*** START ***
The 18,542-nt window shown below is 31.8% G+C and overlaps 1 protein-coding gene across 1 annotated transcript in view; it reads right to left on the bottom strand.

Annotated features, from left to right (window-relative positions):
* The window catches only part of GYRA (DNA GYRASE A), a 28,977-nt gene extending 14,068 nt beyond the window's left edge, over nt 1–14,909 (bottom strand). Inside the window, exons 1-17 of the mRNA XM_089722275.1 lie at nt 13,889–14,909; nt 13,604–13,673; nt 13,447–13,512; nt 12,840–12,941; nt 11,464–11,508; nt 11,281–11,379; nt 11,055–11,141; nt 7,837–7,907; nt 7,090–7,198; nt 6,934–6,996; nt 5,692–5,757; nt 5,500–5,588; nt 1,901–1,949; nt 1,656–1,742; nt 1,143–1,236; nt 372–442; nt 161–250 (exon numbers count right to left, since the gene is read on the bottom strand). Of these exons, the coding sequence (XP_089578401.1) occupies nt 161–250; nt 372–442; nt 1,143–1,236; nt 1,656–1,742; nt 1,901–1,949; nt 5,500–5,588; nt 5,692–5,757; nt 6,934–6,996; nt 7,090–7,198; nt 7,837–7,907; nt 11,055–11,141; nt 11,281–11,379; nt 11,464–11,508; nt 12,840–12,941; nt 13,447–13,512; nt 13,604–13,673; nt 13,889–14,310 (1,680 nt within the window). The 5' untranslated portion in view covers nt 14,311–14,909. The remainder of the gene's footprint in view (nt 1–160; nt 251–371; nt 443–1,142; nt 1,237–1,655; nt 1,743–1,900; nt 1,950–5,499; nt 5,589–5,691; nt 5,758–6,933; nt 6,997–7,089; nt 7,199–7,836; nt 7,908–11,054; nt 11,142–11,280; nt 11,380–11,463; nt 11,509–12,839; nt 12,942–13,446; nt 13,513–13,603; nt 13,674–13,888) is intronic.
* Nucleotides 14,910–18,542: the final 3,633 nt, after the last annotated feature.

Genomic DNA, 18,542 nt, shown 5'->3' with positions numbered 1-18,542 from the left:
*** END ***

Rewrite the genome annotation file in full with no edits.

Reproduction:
The 18,542-nt window shown below is 31.8% G+C and overlaps 1 protein-coding gene across 1 annotated transcript in view; it reads right to left on the bottom strand.

Annotated features, from left to right (window-relative positions):
* The window catches only part of GYRA (DNA GYRASE A), a 28,977-nt gene extending 14,068 nt beyond the window's left edge, over nt 1–14,909 (bottom strand). Inside the window, exons 1-17 of the mRNA XM_089722275.1 lie at nt 13,889–14,909; nt 13,604–13,673; nt 13,447–13,512; nt 12,840–12,941; nt 11,464–11,508; nt 11,281–11,379; nt 11,055–11,141; nt 7,837–7,907; nt 7,090–7,198; nt 6,934–6,996; nt 5,692–5,757; nt 5,500–5,588; nt 1,901–1,949; nt 1,656–1,742; nt 1,143–1,236; nt 372–442; nt 161–250 (exon numbers count right to left, since the gene is read on the bottom strand). Of these exons, the coding sequence (XP_089578401.1) occupies nt 161–250; nt 372–442; nt 1,143–1,236; nt 1,656–1,742; nt 1,901–1,949; nt 5,500–5,588; nt 5,692–5,757; nt 6,934–6,996; nt 7,090–7,198; nt 7,837–7,907; nt 11,055–11,141; nt 11,281–11,379; nt 11,464–11,508; nt 12,840–12,941; nt 13,447–13,512; nt 13,604–13,673; nt 13,889–14,310 (1,680 nt within the window). The 5' untranslated portion in view covers nt 14,311–14,909. The remainder of the gene's footprint in view (nt 1–160; nt 251–371; nt 443–1,142; nt 1,237–1,655; nt 1,743–1,900; nt 1,950–5,499; nt 5,589–5,691; nt 5,758–6,933; nt 6,997–7,089; nt 7,199–7,836; nt 7,908–11,054; nt 11,142–11,280; nt 11,380–11,463; nt 11,509–12,839; nt 12,942–13,446; nt 13,513–13,603; nt 13,674–13,888) is intronic.
* Nucleotides 14,910–18,542: the final 3,633 nt, after the last annotated feature.

Genomic DNA, 18,542 nt, shown 5'->3' with positions numbered 1-18,542 from the left: